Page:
As a follow-up to the surface prospecting, a drilling program was initiated in the Spring of 1970 on the S&L Claims. Thirtyfour holes (See Plate Four) were drilled in proximity to anomalous outcrops. This drilling was mostly shallow and oriented in a manner to penetrate sandstones down dip from 'altered' outcrops. Some drilling was apparently collared behind the outcrop; hence, it is of little use (Chico, 1971). Lithologic logs are available on only eight

of these holes.

The writer's interpretation of the gamma-ray logs disclosed the presence of radioactive intercepts in twelve holes ranging from trace to low-grade. The geometric character of these intercepts, together with 'altered' sands characterized by hematite staining, to depths of 400 plus feet, might be suggestive of a geochemical cell development.



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Some additional, shallow holes are probably warranted in the S & L

drill area.

99-374 O 78 17

A second drilling program was conducted on PCEC lands during

September and October, 1970. Sixty-nine holes were drilled for a total of 38,395 feet. These holes varied from 200 to 940 feet in depth

and averaged 556 feet. Spacing varied from less than one-half mile to more than one mile centers. Orientation of the profiles was generally east-west. This alignment is not the most desirable as it generally parallels the sedimentary and structural grain of the area and fails to show the changes in sedimentation that would be evident in profiles normal to the grain.

The ratio of clay-siltstone to sandstone in this drilling is fairly high; however, on the positive side, it is well demonstrated that sands occur over much of the PCEC property. These sands are mostly ten to twenty feet in thickness, although occasional sands reach 50 to 60 feet in thickness and apparently correlate over a distance of several miles (Campbell, 1970). Oxidation ('alteration' ?) was noted in lithologic descriptions from several holes at depths below 200 feet and trace mineralization - mostly related to sandstones was recorded in twenty-six holes. Further, microscopic sample studies indicate that these sands are arkosic; hence, a Granite Mountain source is probable. Grain size falls mostly into the fine- to medium- range (Chico, 1971).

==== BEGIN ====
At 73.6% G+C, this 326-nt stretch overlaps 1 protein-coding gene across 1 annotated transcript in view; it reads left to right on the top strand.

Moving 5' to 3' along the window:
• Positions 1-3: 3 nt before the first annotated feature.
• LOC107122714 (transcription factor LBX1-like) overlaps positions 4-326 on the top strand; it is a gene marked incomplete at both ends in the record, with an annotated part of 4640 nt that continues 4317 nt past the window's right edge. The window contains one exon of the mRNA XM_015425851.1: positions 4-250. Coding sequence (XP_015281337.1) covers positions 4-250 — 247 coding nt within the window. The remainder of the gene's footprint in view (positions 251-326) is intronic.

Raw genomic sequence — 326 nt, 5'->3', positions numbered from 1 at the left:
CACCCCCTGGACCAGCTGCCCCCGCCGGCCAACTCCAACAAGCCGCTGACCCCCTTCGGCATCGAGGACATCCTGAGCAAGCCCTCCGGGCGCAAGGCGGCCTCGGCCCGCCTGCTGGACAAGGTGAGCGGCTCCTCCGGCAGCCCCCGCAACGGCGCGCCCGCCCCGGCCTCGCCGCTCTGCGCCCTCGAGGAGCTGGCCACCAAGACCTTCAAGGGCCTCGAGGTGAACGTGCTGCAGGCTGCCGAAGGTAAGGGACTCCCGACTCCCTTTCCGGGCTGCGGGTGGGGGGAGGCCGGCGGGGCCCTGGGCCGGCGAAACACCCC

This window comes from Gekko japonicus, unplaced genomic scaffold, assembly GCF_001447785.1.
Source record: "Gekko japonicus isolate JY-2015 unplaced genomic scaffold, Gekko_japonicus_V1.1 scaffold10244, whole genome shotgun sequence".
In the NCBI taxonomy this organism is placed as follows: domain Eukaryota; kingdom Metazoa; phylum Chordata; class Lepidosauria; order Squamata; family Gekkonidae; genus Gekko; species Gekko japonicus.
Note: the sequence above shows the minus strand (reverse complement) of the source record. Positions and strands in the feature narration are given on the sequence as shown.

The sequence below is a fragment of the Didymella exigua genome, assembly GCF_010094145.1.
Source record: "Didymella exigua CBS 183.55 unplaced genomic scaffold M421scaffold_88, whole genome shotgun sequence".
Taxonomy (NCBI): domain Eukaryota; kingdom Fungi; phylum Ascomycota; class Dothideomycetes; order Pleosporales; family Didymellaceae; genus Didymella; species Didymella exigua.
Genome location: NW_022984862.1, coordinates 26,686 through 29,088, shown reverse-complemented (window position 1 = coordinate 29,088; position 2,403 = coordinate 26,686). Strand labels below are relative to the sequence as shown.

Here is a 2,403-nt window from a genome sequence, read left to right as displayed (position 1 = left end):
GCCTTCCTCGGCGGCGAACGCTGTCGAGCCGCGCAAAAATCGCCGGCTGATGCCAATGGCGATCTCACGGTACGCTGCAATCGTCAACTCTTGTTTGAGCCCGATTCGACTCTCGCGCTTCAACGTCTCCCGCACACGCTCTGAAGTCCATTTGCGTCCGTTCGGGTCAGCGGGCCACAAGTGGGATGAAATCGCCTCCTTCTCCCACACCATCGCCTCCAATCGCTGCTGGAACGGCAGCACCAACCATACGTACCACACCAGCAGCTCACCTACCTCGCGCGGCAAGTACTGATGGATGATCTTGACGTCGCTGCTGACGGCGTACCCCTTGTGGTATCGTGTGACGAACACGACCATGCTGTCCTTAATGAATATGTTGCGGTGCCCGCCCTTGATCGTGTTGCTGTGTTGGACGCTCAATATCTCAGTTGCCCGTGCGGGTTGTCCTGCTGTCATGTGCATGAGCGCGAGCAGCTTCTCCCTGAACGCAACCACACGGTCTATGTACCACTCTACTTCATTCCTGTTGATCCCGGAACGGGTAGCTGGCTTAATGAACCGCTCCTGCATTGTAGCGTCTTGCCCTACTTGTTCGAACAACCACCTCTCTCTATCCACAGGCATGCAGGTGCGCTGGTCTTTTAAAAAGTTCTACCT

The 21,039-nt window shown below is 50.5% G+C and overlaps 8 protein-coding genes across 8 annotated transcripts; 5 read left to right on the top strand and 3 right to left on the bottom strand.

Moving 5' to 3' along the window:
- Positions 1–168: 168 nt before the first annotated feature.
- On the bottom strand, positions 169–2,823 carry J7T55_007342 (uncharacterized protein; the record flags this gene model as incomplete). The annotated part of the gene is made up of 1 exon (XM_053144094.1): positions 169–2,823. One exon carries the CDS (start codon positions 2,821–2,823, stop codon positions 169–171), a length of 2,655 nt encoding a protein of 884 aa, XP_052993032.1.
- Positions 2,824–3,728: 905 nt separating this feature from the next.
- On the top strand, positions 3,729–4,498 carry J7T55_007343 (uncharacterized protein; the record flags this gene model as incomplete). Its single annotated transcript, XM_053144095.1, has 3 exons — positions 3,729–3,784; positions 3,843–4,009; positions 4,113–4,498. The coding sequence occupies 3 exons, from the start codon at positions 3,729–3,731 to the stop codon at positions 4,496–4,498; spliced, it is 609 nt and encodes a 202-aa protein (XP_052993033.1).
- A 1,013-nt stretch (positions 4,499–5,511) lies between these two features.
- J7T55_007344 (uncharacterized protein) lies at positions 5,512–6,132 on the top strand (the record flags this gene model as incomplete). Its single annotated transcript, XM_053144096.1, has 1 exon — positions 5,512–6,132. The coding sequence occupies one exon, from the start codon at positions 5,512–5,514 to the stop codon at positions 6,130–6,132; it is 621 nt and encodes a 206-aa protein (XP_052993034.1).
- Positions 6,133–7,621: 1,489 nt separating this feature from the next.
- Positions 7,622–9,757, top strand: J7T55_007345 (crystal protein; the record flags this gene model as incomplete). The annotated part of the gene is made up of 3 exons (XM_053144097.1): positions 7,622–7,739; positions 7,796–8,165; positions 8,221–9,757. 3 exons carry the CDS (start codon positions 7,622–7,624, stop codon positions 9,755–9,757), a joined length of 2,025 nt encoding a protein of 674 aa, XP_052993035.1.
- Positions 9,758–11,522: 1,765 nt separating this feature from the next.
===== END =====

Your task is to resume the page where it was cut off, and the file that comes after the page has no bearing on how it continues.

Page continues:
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Previous Work on Properties available for Acquisition by PCEC


The writer did not receive any drilling of other data from who an they Silvertip Exploration's Cow, Pic, Pal, Mat and Rob Claim Groups

(See Plate One & Two).

Electric logs, location maps and sample descriptions were made available from two exploration programs previously conducted on the Silvertip claims located within the Union Pacific checkerboard area (See Plates One & Three).

The Getty Oil Venture covered most of Silvertip's checkerboard acreage and the extent of exploration was mostly limited to widespaced drilling. Thirty-one holes, varying in depth from 260 to 1,020 feet,were drilled in a 15-section area in the eastern portion of the claim block (See Plate Three). The maximum number of holes drilled per section was five on the Key Claims. Some sections received no drilling. Good sands were penetrated throughout the area and 'alteration' was reported by Getty in 19 holes. No significant mineralization was encountered on downhole radiometric surveys.

Getty drilled 28 additional holes, to depths of 420 to 1,100 feet, in the western portion of the claim block. The number of drill holes per section ranged from one to six on the Pat Group (See Plate Three). This drilling also penetrated good sandstone intervals throughout the 'Alteration' was reported by Getty in a least eleven of these holes and gamma ray logs recorded numerous anomalous radioactive kicks,